The nickname of the painting is misleading as it is, in fact, set during the day and is of a militia company which would not have been active. The painting had become very dark over the decades due to dirt and varnish but has now been restored.

Background: this is still quite dark – especially considering it is a day time scene – but we can make out some architecture which speaks to the civic pride element of the painting. The canvas is huge (originally 13′ x 16′ although trimmed down in 1715 to fit into a specific space in Amsterdam’s town hall) and the figures are more or less life size, which makes the lofty space above the crowd even more impressive. We are drawn into the scene from which the characters emerge, leading from darkness towards light.

Pose: FBC is central and confident but seemingly benevolent as he strides forward. Lieutenant Willem van Ruytenburch looks at FCB as he walks by his side.  Other individuals are engaged in various activities – the most prominent with muskets –  and looking in different directions. There is a pleasant sense of democracy and comradery. These are men of action and the energy is palpable.

Clothes: these are more ceremonial than practical. FCB is in black for maximum gravitas but with a red sash and white ruff centre front of the image. WvR is in cream, radiating light and goodness balanced by the female ‘mascot’. Another man wears red and the black clothes and white ruff of FCB is balanced on the right by another man looking out of the scene.

Props: the long staffs create diagonals and converging lines to lead the eye and enhance the dynamism of the scene. The weapons remind us this is a military portrait and all the formal trappings of the troupe are included. There is even a dog barking at the cropped drummer to add sound to this lively image.

Lighting: Rembrandt is, of course, famous for his use of tenebrism, chiaroscuro and the use of ‘rushlight‘ to create interesting and appealing paintings. These strong contrasts make the figures strongly 3D and allow a sense of depth but without the scene being impossibly busy. The use of pools of light leads our eye to various elements to create a narrative. There is a clear hierarchy. Some men are more flooded with light than others.The main light source is coming from sunlight on the left of the scene which is so bright that FBC’s hand casts a shadow on WvR (pointing to his compadre’s … er… Cocq?). There is light on all the faces and especially bright is the mascot girl who wears the symbols of the company (chicken claws). With a right to left reading, the light source could signify past glories that still illuminate the subjects.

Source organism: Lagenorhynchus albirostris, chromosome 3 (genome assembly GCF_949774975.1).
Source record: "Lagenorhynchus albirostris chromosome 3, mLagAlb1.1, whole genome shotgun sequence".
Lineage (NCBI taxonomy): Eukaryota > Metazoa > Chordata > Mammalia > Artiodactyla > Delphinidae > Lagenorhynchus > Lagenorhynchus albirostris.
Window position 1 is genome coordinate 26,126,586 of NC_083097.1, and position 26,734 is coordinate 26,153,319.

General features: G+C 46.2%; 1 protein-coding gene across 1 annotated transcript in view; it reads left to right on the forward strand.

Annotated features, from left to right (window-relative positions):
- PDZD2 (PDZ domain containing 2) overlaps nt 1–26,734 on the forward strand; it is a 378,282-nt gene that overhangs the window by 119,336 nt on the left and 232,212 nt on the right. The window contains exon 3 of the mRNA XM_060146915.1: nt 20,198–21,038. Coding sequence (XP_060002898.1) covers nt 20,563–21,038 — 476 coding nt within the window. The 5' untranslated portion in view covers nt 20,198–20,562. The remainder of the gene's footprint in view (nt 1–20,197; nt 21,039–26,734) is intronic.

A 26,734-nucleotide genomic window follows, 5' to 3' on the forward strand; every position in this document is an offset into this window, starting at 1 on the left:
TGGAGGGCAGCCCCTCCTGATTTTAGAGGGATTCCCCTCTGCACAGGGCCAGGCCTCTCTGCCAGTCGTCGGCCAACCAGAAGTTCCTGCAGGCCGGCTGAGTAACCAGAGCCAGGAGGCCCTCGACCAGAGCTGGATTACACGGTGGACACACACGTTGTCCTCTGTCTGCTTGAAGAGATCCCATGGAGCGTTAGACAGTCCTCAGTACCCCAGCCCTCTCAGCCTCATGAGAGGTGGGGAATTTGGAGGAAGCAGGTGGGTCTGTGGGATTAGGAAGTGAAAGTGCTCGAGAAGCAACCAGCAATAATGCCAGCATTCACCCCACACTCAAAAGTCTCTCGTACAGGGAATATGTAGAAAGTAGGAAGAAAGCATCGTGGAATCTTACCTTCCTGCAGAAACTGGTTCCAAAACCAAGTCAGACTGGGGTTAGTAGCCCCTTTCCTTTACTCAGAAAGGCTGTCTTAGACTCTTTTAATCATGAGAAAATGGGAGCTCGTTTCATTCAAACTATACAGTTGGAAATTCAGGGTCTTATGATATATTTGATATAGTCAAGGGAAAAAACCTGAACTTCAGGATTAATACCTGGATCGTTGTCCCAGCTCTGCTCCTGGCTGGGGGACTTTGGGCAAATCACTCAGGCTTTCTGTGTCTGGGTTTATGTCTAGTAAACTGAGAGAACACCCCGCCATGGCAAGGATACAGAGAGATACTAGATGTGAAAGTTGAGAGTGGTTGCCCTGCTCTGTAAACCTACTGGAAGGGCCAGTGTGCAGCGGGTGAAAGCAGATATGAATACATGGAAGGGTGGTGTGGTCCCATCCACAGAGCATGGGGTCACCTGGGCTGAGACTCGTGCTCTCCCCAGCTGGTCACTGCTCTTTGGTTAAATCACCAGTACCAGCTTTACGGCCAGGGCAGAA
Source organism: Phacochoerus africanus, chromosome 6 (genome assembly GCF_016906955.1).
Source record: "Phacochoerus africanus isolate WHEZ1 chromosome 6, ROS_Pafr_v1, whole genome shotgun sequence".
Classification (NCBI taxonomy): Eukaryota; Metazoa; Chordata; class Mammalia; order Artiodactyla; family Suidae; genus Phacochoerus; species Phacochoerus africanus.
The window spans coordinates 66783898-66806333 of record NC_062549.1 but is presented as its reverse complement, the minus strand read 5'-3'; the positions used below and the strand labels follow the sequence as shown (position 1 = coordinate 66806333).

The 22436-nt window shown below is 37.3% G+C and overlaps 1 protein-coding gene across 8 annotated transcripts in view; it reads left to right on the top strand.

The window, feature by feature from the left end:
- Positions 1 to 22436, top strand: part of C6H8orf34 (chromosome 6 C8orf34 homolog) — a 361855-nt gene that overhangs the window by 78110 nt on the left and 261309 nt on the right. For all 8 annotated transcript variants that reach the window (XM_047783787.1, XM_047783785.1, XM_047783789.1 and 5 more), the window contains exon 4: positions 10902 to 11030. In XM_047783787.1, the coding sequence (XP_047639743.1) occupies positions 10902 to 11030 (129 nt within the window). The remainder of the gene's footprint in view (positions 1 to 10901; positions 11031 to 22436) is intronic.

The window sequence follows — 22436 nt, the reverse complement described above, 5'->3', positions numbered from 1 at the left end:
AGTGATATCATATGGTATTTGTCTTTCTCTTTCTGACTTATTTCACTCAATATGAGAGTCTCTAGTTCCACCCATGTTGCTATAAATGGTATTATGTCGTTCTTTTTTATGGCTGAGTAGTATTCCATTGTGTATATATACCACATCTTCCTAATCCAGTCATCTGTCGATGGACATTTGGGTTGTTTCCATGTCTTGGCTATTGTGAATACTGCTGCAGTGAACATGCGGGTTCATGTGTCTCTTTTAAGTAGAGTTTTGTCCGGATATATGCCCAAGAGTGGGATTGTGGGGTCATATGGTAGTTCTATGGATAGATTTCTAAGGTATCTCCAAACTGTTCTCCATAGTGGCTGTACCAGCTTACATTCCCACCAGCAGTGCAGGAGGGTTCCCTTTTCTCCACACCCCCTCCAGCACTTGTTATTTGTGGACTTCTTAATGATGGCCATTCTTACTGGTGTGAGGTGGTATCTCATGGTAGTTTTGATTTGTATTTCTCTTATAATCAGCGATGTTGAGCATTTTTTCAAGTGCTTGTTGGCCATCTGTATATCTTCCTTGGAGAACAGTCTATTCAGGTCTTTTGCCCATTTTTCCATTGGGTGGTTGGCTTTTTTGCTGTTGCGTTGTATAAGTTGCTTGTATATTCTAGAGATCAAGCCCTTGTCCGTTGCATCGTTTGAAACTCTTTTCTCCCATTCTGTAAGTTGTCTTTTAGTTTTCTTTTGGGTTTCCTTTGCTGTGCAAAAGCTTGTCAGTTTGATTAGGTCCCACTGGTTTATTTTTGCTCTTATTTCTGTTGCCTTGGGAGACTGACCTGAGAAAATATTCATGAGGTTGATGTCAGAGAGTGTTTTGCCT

Unfortunately neither of the links in the OCA course notes for this exercise are working but David Saffir and Sally Wiener Grotta were mentioned as having been inspired by The Night Watch in their photography. In other videos they have talked about how they use light and shadow to create structure as well as mood. The chiaroscuro sculpts a scene to focus our attention where it matters, whilst creating texture and movement. They expose for the subject and do not worry about the shadows.  An HDR proponent’s nightmare.  A key thing with portraits is the human connection and Saffir and Grotta believe that this is most powerful in a ‘luminous moment’. The choice of “local lighting” can transform a scene.

My dutch friend Karina van Berg, a lighting expert, says the aim is always “to make it round”. This dimensionality is crucial to Rembrandt’s scene. Karina and her team actually once recreated The Night Watch on a film set. That is her between the FCB and WvR characters.


Key learnings:

  • Think proactively about how light and line can activate a scene
  • A tenebristic approach creates dimensionality as well as drama
  • Consider whether the direction of the light provides meaning (right to left readings, past to future) and what impact the quality will have





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Portrait photography – initial explorations

This Gesture&Meaning-induced exploration into Portrait photography is fascinating, so far. I thought it was the genre I understood the best and the one that is, in some ways, the most straightforward but I am finding this is not so.

There is in fact an endless mystery around portraiture: why do some images have impact and others less so? How do we reveal the truth about someone? Does it matter if we don’t? If portrait photography is not just about capturing someone’s likeness, what is it about? Why should the relationship between the photographer and the sitter be important when some street ‘portraits’ can be so powerful?  What can we learn about someone from what we cannot see?

Clarke asks: “in what sense can a literal image express the inner world and being of an individual before the camera?” [1] My early attempts at self-portraiture have revealed how problematic this area is, not least because of the perplexing nature of identity and subjectivity and our public and private personae.

We are guided for analysis purposes to consider the various elements of a portrait:

  • Is the subject known, familiar (ie a public figure) or unknown
  • Pose/gesture
  • Clothes
  • Props
  • Background/location
  • Lighting
  • Exposure
  • Meaning

The interpretation will be subjective and can change.